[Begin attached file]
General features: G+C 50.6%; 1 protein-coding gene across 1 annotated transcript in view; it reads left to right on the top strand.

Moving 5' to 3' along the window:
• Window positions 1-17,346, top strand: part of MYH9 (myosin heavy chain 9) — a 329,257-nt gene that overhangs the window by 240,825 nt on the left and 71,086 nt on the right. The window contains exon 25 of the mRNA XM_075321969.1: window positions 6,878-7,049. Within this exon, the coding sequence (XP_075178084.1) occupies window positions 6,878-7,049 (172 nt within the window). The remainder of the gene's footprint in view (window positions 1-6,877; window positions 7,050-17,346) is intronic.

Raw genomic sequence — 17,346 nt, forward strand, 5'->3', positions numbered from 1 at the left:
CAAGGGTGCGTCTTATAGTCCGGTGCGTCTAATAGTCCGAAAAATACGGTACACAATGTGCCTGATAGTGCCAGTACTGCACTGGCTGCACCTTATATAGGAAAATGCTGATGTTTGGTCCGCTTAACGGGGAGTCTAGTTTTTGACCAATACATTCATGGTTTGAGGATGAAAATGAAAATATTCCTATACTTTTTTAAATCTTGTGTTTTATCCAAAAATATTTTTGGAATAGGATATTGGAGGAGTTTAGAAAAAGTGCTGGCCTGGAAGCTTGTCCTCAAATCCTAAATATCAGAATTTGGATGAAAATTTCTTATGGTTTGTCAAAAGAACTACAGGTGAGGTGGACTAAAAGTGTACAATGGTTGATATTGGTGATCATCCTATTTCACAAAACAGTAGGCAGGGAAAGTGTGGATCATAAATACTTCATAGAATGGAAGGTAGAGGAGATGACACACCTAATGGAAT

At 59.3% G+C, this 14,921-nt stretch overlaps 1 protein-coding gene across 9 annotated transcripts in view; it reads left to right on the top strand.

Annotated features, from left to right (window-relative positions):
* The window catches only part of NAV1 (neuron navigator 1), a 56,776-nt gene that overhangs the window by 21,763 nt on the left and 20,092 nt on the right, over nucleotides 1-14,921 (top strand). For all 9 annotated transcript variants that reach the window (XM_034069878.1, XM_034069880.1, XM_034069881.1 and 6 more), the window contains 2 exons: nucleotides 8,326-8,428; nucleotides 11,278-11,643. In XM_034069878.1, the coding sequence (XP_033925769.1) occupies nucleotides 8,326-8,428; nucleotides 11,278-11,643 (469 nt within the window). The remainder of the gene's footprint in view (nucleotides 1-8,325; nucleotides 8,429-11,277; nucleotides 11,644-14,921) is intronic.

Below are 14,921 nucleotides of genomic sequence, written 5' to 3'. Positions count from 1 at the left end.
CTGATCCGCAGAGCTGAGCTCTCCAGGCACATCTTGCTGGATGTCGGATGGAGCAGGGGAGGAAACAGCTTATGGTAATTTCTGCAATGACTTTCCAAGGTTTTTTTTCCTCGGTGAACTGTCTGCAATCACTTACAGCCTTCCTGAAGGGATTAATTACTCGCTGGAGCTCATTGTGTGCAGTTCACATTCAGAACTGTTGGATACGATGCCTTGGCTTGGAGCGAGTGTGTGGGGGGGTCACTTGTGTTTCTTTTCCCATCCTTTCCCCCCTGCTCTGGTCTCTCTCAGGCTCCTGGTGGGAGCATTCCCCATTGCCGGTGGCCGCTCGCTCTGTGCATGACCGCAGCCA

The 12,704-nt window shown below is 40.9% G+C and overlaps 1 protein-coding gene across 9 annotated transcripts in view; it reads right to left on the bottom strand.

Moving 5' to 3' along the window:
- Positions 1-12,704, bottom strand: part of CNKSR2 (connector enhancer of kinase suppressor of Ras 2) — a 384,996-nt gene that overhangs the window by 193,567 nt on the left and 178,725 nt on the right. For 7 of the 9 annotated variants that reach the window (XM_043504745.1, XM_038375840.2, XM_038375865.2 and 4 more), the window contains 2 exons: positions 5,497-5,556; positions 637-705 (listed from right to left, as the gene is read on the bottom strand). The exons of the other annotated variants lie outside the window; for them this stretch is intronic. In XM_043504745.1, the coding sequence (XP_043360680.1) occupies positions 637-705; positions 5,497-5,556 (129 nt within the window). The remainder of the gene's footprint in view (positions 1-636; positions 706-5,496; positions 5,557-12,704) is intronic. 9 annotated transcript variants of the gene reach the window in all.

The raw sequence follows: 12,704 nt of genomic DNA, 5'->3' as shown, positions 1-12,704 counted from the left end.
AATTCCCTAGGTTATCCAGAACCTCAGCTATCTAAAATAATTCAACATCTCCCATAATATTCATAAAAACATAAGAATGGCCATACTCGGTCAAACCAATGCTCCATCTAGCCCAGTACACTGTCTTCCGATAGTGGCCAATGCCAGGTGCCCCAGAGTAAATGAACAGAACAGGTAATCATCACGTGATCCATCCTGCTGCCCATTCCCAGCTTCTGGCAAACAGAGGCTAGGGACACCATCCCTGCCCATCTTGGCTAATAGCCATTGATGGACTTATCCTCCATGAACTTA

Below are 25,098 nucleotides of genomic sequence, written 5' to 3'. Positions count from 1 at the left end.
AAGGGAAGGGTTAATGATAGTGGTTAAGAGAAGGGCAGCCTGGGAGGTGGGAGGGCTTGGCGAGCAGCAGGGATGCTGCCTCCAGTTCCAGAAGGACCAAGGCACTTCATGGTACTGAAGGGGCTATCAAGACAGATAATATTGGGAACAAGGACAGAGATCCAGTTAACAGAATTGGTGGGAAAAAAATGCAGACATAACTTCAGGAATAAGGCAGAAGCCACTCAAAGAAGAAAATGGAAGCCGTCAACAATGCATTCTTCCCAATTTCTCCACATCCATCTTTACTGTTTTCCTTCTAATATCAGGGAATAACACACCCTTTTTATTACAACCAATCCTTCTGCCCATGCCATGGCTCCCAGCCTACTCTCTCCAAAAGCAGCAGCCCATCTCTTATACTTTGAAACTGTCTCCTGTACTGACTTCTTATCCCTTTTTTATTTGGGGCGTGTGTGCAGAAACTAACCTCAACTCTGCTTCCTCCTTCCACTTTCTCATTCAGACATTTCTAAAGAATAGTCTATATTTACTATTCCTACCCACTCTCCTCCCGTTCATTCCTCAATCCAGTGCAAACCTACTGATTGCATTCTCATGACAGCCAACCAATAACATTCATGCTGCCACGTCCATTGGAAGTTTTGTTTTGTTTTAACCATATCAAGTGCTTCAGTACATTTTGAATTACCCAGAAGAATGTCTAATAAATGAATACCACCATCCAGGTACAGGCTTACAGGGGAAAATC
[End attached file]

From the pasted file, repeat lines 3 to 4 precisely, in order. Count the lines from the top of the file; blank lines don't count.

• Window positions 1-17,346, top strand: part of MYH9 (myosin heavy chain 9) — a 329,257-nt gene that overhangs the window by 240,825 nt on the left and 71,086 nt on the right. The window contains exon 25 of the mRNA XM_075321969.1: window positions 6,878-7,049. Within this exon, the coding sequence (XP_075178084.1) occupies window positions 6,878-7,049 (172 nt within the window). The remainder of the gene's footprint in view (window positions 1-6,877; window positions 7,050-17,346) is intronic.

Raw genomic sequence — 17,346 nt, forward strand, 5'->3', positions numbered from 1 at the left: